TVs, DVDs, And License Fees - Macleans.ca
 

TVs, DVDs, And License Fees


 

Some notes on upcoming catalogue TV-on-DVD releases, most of them having to do with a) Special features and b) cuts.

Taxi, Season 4 is out today, and the fifth and final season is going to be released just before Christmas. It’s good that one of the great U.S. comedies will have its full run available on DVD, especially since in the last few years it looked like Paramount was going to stop with the third season. However, this being Paramount, it looks like they’ve made the release possible by cutting music-related scenes from several episodes. I don’t have the set yet, so I can’t say yet what’s been cut. It’s still worth it to get the many unedited episodes, like “Mr. Personalities,” perhaps the definitive Taxi episode — not the best, but the most typical combination of surrealism and realistic despair: Latka becomes convinced that he’s Alex, and manages to make it clear just what a complete failure Alex is at being himself.

http://www.youtube.com/watch?v=LdSQsM2D9PI

Mister Ed, Season 1 (October 6) – If you’re wondering how bad an old show has to be before I can’t find anything interesting in it, this appears to be where I draw the line. I didn’t grow up watching this show; I did grow up watching the Francis the Talking Mule movies, which were better (with Chill Wills as the talking mule and Donald O’Connor as the hapless human, how could they not be?). I have never really been able to understand this show’s popularity, given what a horribly limited idea it was for a show: a show about a horse, taking place nearly entirely indoors and therefore providing no opportunity for the horse to do anything. Don’t get it; maybe it’s the theme song, but for the first season, the song done as an instrumental, so the show doesn’t even have the fun lyrics going for it yet. The show includes some commentaries, but the episodes appear to have some cut syndication episodes mixed in.

The Patty Duke Show, Season 1 (September 29) – Now this one I get. In watching it, you find yourself mostly fixated on the back of the head of Patty Duke’s stand-in; since Duke was playing “identical cousins,” her stand-in has her back to the camera in all but the split-screen process shots (which, thanks to master editor Ralph Rosenblum, come off pretty well). The show comes off well due to its good cast — including William Schallert, still alive to participate in the special features, as one of the better TV dads of his era — efficient comedy writing by the prolific Sidney Sheldon. But what it mostly has going for it is the truly unforgettable theme song by big-band leader Sid Ramin, and the slightly different atmosphere and collection of guest actors from other shows of its era; it shot in New York because L.A.’s child-labour laws wouldn’t have allowed them to make the show (Duke was only 16, and in L.A. she couldn’t have worked the long hours necessary to play two parts in one show), which means you see some New York theatre people in small parts rather than the familiar collection of California actors. The episodes appear to be uncut, 25 minutes and 30 seconds. Oh, and one more thing: one of the episodes I looked at has a plot that used to be really, really common: a character is told that he/she might be allergic to another character. Does this ever happen on TV any more? Not that it should; it’s such a strange idea for a story that I don’t understand exactly why so many shows did it, except that sneezing fits are considered funny.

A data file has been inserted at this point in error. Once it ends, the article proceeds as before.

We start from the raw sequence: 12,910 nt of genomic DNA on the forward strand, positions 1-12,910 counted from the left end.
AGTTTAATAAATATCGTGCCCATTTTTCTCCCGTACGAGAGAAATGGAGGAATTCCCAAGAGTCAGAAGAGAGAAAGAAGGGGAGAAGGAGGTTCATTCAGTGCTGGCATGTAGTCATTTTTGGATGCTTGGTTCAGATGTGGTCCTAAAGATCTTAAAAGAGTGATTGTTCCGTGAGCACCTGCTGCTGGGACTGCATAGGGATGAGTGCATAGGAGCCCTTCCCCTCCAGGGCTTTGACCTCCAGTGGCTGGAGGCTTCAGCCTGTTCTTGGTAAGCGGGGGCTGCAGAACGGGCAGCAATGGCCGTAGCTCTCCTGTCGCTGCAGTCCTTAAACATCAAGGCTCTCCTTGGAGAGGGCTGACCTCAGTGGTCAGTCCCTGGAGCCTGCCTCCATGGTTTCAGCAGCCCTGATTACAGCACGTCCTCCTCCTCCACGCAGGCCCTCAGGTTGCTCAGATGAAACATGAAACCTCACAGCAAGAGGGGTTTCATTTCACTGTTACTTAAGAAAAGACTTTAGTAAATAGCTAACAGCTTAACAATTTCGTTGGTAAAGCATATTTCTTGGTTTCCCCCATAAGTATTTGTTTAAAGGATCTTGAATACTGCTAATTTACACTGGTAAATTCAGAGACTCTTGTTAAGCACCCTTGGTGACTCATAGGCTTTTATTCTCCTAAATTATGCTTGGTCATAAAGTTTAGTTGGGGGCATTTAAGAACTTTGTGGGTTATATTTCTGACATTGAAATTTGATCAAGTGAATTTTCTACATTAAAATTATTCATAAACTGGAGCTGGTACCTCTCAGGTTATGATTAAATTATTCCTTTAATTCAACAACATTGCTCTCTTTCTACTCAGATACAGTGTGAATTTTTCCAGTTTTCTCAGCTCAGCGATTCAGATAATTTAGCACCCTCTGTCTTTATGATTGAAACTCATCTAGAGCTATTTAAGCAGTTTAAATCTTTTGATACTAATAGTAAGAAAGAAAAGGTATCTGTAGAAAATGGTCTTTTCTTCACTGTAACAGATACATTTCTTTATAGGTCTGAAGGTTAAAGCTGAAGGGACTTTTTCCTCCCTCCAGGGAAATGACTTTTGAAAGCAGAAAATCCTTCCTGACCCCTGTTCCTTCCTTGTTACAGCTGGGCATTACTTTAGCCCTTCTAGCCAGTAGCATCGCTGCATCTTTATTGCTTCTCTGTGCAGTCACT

Mr. Belvedere, Season 3 — I have already tried to puzzle out the question of why this show was by far the most popular of the catalogue titles Shout! released this year. The commentaries on this set may provide a partial answer: the cast is strangely acerbic and funny (and this even though Bob Uecker wasn’t able to participate this time around). Actually, these are — surprisingly — some of the better TV-on-DVD commentaries I’ve heard recently; there aren’t a lot of dead spots or “describing what we’re already seeing” moments, and instead the participants give a lot of practical and interesting information about the process of working on a television comedy: costumes, scheduling, warming up the audience, S&P issues, union rules, set layout, the role of the director (in this case Noam Pitlik, whom the producers brought with them from Barney Miller). Still no kind of a great show, but its extreme popularity is easier to understand after the commentaries. Also, the oldest kid does address the Marilyn Manson rumours at one point. However, he denies them. He’s not fooling anybody.


 
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